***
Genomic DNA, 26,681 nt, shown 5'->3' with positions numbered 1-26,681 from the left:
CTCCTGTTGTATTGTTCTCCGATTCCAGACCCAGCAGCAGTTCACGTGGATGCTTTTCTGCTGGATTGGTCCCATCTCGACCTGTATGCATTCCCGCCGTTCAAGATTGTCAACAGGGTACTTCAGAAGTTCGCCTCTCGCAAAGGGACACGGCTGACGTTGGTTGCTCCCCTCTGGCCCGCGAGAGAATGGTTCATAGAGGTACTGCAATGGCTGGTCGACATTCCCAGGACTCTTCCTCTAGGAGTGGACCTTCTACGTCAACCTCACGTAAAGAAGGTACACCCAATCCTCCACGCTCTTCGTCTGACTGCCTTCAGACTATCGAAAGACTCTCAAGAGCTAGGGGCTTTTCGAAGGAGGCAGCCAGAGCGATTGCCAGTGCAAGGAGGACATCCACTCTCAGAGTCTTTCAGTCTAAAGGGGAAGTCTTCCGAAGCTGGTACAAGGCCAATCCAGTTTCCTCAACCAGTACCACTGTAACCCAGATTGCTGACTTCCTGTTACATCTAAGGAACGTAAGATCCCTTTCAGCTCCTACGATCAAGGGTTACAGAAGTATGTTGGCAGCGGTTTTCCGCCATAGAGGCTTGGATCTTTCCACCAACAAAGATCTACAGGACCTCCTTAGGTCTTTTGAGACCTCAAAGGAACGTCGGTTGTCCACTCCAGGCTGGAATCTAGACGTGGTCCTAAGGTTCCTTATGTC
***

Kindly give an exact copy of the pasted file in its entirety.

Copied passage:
Genomic DNA, 26,681 nt, shown 5'->3' with positions numbered 1-26,681 from the left:
CTCCTGTTGTATTGTTCTCCGATTCCAGACCCAGCAGCAGTTCACGTGGATGCTTTTCTGCTGGATTGGTCCCATCTCGACCTGTATGCATTCCCGCCGTTCAAGATTGTCAACAGGGTACTTCAGAAGTTCGCCTCTCGCAAAGGGACACGGCTGACGTTGGTTGCTCCCCTCTGGCCCGCGAGAGAATGGTTCATAGAGGTACTGCAATGGCTGGTCGACATTCCCAGGACTCTTCCTCTAGGAGTGGACCTTCTACGTCAACCTCACGTAAAGAAGGTACACCCAATCCTCCACGCTCTTCGTCTGACTGCCTTCAGACTATCGAAAGACTCTCAAGAGCTAGGGGCTTTTCGAAGGAGGCAGCCAGAGCGATTGCCAGTGCAAGGAGGACATCCACTCTCAGAGTCTTTCAGTCTAAAGGGGAAGTCTTCCGAAGCTGGTACAAGGCCAATCCAGTTTCCTCAACCAGTACCACTGTAACCCAGATTGCTGACTTCCTGTTACATCTAAGGAACGTAAGATCCCTTTCAGCTCCTACGATCAAGGGTTACAGAAGTATGTTGGCAGCGGTTTTCCGCCATAGAGGCTTGGATCTTTCCACCAACAAAGATCTACAGGACCTCCTTAGGTCTTTTGAGACCTCAAAGGAACGTCGGTTGTCCACTCCAGGCTGGAATCTAGACGTGGTCCTAAGGTTCCTTATGTC